16 Acceleration What does it mean to have an acceleration of 10 m/s2 ? Time (s)Velocity (m/s)110220330
17 AccelerationInstantaneous acceleration - This means that we evaluate the average acceleration over a shorter and shorter period of time; as that time becomes infinitesimally small, we have the instantaneous acceleration.When acceleration is constant, the instantaneous and average accelerations are equal
18 Graphical interpretation of Acceleration Velocity vs time (v-t) graphs give us information about: average acceleration, instantaneous accelerationaverage velocity slope of a line on a x-t plot is equal to the average velocity over that intervalthe “+” 0.25 m/s2 means the particle’s speed is increasing by 0.25 m/s every secondWhat does the “-” 0.5 m/s2 mean?
20 AccelerationAcceleration (increasing speed) and deceleration (decreasing speed) should not be confused with the directions of velocity and acceleration:In 1-D velocities & accelerations can be “+” or “-” depending on whether they point in the “+” or “-” direction of the coordinate systemLeads to two conclusionWhen the velocity & acceleration have the same sign the speed of the object increases (in this case the velocity & acceleration point in the same direction)When the velocity & acceleration have opposite signs, the speed of the object decreases (in this case the velocity & acceleration point in opposite directions
21 Acceleration Under which scenarios does the car’s speed increase? Decrease?
22 Motion with constant acceleration If the acceleration is constant, the velocity changes linearly:Average velocity:v0 = initial velocitya = accelerationt = timeCan you show thatthis equation is dimen-sionally correct?v t
23 Motion with constant acceleration Average velocity:Position as a function of time:Velocity as a function of position:
24 Motion with constant acceleration The relationship between position and time follows a characteristic curve.x t2If the time doubles what happens to the position?
25 Motion with Constant Acceleration Can you derive these equations?
26 Motion with constant acceleration A park ranger driving on a back country road suddenly sees a deer“frozen” in the headlights. The ranger who is driving at 11.4 m/s,immediately applies the brakes and slows with an acceleration of 3.8m/s2. If the deer is 20 m from the ranger’s vehicle when the brakes areapplied, how close does the ranger come to hitting the deer? Howmuch time is needed for the ranger’s vehicle to stop?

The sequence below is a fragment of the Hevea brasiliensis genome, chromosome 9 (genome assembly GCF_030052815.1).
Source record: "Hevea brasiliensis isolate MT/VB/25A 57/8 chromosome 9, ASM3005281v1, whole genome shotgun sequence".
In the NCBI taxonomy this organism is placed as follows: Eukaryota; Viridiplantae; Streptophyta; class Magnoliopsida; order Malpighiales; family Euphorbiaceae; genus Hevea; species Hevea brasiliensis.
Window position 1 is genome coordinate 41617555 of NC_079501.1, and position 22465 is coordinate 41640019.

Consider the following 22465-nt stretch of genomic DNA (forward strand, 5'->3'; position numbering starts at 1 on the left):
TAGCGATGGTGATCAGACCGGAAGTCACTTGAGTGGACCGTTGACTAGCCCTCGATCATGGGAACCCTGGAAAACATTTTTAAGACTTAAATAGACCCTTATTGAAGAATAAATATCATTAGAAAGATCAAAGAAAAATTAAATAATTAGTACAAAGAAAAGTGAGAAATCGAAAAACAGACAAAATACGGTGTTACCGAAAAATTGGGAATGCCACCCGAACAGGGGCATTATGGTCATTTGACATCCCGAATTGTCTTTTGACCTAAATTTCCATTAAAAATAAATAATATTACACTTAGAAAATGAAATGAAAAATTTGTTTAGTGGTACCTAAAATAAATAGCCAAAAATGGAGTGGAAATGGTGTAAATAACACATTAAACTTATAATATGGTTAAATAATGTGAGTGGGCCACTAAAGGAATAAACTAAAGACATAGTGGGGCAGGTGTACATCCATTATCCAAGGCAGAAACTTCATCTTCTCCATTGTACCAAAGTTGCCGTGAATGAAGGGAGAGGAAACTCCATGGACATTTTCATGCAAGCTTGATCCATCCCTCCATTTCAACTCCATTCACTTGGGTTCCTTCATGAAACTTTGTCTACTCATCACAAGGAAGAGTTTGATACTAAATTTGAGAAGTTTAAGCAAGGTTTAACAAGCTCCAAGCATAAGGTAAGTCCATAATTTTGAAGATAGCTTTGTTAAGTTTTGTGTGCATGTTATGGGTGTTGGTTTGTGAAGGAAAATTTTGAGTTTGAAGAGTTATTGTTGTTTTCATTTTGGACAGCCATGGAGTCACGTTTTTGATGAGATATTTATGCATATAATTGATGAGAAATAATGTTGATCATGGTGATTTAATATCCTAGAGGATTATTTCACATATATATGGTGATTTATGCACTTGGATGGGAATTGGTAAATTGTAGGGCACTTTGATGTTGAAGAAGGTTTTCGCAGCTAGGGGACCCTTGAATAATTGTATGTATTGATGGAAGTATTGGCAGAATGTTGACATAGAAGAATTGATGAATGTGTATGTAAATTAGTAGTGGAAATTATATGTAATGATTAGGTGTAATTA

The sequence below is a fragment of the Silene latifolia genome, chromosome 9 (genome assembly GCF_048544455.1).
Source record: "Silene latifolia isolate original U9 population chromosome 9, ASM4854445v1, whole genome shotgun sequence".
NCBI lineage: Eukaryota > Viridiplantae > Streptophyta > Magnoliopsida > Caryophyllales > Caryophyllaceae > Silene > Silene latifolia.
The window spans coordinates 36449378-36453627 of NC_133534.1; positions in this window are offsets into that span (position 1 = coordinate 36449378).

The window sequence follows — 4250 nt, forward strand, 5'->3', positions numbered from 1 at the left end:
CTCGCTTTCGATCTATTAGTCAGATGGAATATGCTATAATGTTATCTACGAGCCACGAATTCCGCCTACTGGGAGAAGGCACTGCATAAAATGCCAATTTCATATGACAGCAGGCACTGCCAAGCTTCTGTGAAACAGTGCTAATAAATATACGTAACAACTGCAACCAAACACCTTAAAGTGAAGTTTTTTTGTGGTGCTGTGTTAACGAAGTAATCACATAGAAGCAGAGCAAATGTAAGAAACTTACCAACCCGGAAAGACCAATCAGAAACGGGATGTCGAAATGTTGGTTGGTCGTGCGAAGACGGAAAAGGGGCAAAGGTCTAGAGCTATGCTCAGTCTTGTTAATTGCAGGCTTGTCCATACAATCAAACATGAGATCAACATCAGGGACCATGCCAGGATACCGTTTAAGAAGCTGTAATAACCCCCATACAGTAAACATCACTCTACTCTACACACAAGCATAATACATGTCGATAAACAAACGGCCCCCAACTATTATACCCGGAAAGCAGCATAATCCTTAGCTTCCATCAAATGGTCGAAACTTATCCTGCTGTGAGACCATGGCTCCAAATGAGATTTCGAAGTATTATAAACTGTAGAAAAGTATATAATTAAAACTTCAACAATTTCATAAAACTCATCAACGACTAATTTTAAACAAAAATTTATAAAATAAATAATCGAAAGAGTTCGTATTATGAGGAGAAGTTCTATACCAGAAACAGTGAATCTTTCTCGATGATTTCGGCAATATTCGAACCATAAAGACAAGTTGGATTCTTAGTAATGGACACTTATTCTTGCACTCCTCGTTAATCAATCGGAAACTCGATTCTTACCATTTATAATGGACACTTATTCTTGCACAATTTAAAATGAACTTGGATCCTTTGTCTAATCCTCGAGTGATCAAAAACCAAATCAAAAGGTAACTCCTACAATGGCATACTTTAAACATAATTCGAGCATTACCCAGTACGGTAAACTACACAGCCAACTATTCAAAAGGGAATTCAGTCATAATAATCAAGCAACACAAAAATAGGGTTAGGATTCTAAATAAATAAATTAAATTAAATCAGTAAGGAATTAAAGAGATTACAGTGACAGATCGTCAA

27 Motion with constant acceleration Does the velocity vary uniformly with distance?
28 Motion with constant acceleration Free fall is the motion of an object subject only to the influence of gravity. The acceleration due to gravity is a constant, g.
29 Motion with constant acceleration An object falling in air is subject to air resistance (and therefore is not freely falling).Free fall is the motion of an object subject only to theinfluences of gravityAn object is in free fall as soon as it is released
32 Chapter 2 summary Distance: total length of travel Displacement: change in positionAverage speed: distance / timeAverage velocity: displacement / timeInstantaneous velocity: average velocity measured over an infinitesimally small time
33 Chapter 2 summaryInstantaneous acceleration: average acceleration measured over an infinitesimally small timeAverage acceleration: change in velocity divided by change in timeDeceleration: velocity and acceleration have opposite signsConstant acceleration: equations of motion relate position, velocity, acceleration, and timeFreely falling objects: constant accelerationg = 9.81 m/s2